Nov 29, 2006

Against the Dying of the Light

It's overly fawning and self-referential, but Daphne Merkin's NY Times Stoppard profile was worth reading just to get to this gobsmacking thought:
One of the questions that haunts me—it’s a question for philosophers and brain science—is, if you’ve forgotten a book, is that the same as never having read it?

Extrapolate that any number of questions of memory and identity—plays seen, love made, miseries endured, milestones passed—and, well, yes, it is a question for the philosophers. It reminded of a dispiritingly funny quote from the movie Slacker, which I can't find online but which went something like: "I don't like to travel, because later I can never remember if I was actually there or I just saw it on TV."

Nov 28, 2006

Beslubbering Fen-Sucked Pumpion

Stumped for just the right putdown? A friend sent me this handy Shakespeare Insult Kit.

Combine one word from each of the three columns below, prefaced with "Thou":

Column 1............Column 2............Column 3

artless.............base-court..........apple-john
bawdy...............bat-fowling.........baggage
beslubbering........beef-witted.........barnacle
bootless............beetle-headed.......bladder
churlish............boil-brained........boar-pig
cockered............clapper-clawed......bugbear
clouted.............clay-brained........bum-bailey
craven..............common-kissing......canker-blossom
currish.............crook-pated.........clack-dish
dankish.............dismal-dreaming.....clotpole
dissembling.........dizzy-eyed..........coxcomb
droning.............doghearted..........codpiece
errant..............dread-bolted........death-token
fawning.............earth-vexing........dewberry
fobbing.............elf-skinned.........flap-dragon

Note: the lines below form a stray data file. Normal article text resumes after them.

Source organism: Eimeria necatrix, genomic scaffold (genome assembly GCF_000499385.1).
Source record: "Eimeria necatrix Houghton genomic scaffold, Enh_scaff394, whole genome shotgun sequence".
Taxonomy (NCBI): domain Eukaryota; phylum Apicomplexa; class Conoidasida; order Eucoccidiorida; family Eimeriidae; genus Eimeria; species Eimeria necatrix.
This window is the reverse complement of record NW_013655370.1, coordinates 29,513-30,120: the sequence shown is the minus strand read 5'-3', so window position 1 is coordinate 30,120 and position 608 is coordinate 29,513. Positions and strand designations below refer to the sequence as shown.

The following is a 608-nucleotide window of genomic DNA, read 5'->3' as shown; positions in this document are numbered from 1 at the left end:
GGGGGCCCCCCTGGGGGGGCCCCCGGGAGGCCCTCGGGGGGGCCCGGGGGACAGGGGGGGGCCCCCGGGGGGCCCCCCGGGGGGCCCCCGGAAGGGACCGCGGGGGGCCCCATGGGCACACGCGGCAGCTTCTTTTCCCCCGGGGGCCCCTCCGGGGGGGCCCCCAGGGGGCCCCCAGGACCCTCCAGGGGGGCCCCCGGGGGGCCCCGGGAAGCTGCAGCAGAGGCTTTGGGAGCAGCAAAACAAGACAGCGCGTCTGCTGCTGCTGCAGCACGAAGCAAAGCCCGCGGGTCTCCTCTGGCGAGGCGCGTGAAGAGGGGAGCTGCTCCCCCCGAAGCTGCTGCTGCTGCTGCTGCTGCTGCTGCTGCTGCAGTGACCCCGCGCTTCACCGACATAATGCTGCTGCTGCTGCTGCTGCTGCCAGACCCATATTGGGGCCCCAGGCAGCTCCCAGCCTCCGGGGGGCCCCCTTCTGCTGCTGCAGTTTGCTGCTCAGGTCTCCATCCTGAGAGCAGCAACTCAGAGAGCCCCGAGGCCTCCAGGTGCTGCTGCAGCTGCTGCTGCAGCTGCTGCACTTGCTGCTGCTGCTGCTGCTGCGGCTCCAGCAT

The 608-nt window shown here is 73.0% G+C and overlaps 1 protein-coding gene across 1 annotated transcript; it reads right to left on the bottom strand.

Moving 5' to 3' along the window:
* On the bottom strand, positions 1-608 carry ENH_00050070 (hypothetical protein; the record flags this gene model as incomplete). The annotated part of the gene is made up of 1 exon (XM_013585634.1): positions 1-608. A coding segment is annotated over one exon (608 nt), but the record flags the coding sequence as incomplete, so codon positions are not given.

froward.............fat-kidneyed........flax-wench
frothy..............fen-sucked..........flirt-gill
gleeking............flap-mouthed........foot-licker
goatish.............fly-bitten..........fustilarian
gorbellied..........folly-fallen........giglet
impertinent.........fool-born...........gudgeon
infectious..........full-gorged.........haggard
jarring.............guts-griping........harpy
loggerheaded........half-faced..........hedge-pig
lumpish.............hasty-witted........horn-beast
mammering...........hedge-born..........hugger-mugger
mangled.............hell-hated..........joithead
mewling.............idle-headed.........lewdster
paunchy.............ill-breeding........lout
pribbling...........ill-nurtured........maggot-pie
puking..............knotty-pated........malt-worm
puny................milk-livered........mammet
qualling............motley-minded.......measle
rank................onion-eyed..........minnow
reeky...............plume-plucked.......miscreant
roguish.............pottle-deep.........moldwarp
ruttish.............pox-marked..........mumble-news
saucy...............reeling-ripe........nut-hook
spleeny.............rough-hewn..........pigeon-egg
spongy..............rude-growing........pignut
surly...............rump-fed............puttock
tottering...........shard-borne.........pumpion
unmuzzled...........sheep-biting........ratsbane
vain................spur-galled.........scut
venomed.............swag-bellied........skainsmate
villainous..........tardy-gaited........strumpet
warped..............tickle-brained......varlot
wayward.............toad-spotted........vassal
weedy...............unchin-snouted......whey-face
yeasty..............weather-bitten......wagtail

Nov 27, 2006

Did I Get Out Just in Time?

Linking to my much more diligent peers, each sounding a funereal note for arts criticism: George Hunka, quoting Eric Bentley, and Garrett Eisler, citing a blog by a Florida film critic. On the other hand, when I look at Terry Teachout, or consider Alex Ross, I see glimmers of hope.

Nov 22, 2006

That's Entertainment?

I hate comedy clubs. The overpriced drinks, the spectacle of comics dying, the Darwinian feeding frenzy which rewards the loudest and crassest voice in the room—what one comic once described to me as a competitive situation in which someone would gladly set themselves, or a colleague, on fire if it would get a laugh.